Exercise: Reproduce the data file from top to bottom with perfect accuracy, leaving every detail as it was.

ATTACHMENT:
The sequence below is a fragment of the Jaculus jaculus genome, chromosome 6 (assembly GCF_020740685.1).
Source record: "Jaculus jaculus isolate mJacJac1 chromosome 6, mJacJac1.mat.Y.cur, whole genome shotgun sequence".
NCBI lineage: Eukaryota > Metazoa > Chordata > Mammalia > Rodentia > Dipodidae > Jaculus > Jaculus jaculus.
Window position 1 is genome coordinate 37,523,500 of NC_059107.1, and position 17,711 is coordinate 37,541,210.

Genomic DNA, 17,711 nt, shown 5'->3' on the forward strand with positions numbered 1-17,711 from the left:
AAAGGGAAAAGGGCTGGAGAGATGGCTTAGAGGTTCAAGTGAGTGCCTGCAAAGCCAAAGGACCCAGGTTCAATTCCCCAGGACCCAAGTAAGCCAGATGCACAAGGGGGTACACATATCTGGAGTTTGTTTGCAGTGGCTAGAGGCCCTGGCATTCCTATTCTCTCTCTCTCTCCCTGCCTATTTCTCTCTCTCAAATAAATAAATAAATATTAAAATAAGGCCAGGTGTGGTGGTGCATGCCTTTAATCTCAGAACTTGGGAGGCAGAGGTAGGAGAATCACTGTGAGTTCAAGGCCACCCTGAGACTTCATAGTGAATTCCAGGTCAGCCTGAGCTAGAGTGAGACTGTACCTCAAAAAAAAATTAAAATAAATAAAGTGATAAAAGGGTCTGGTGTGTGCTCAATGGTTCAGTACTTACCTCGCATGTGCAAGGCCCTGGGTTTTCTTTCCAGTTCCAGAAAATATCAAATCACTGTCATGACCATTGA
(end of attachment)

The sequence below is a fragment of the Jaculus jaculus genome, chromosome 6 (assembly GCF_020740685.1).
Source record: "Jaculus jaculus isolate mJacJac1 chromosome 6, mJacJac1.mat.Y.cur, whole genome shotgun sequence".
NCBI lineage: Eukaryota > Metazoa > Chordata > Mammalia > Rodentia > Dipodidae > Jaculus > Jaculus jaculus.
Window position 1 is genome coordinate 37,523,500 of NC_059107.1, and position 17,711 is coordinate 37,541,210.

Genomic DNA, 17,711 nt, shown 5'->3' on the forward strand with positions numbered 1-17,711 from the left:
AAAGGGAAAAGGGCTGGAGAGATGGCTTAGAGGTTCAAGTGAGTGCCTGCAAAGCCAAAGGACCCAGGTTCAATTCCCCAGGACCCAAGTAAGCCAGATGCACAAGGGGGTACACATATCTGGAGTTTGTTTGCAGTGGCTAGAGGCCCTGGCATTCCTATTCTCTCTCTCTCTCCCTGCCTATTTCTCTCTCTCAAATAAATAAATAAATATTAAAATAAGGCCAGGTGTGGTGGTGCATGCCTTTAATCTCAGAACTTGGGAGGCAGAGGTAGGAGAATCACTGTGAGTTCAAGGCCACCCTGAGACTTCATAGTGAATTCCAGGTCAGCCTGAGCTAGAGTGAGACTGTACCTCAAAAAAAAATTAAAATAAATAAAGTGATAAAAGGGTCTGGTGTGTGCTCAATGGTTCAGTACTTACCTCGCATGTGCAAGGCCCTGGGTTTTCTTTCCAGTTCCAGAAAATATCAAATCACTGTCATGACCATTGA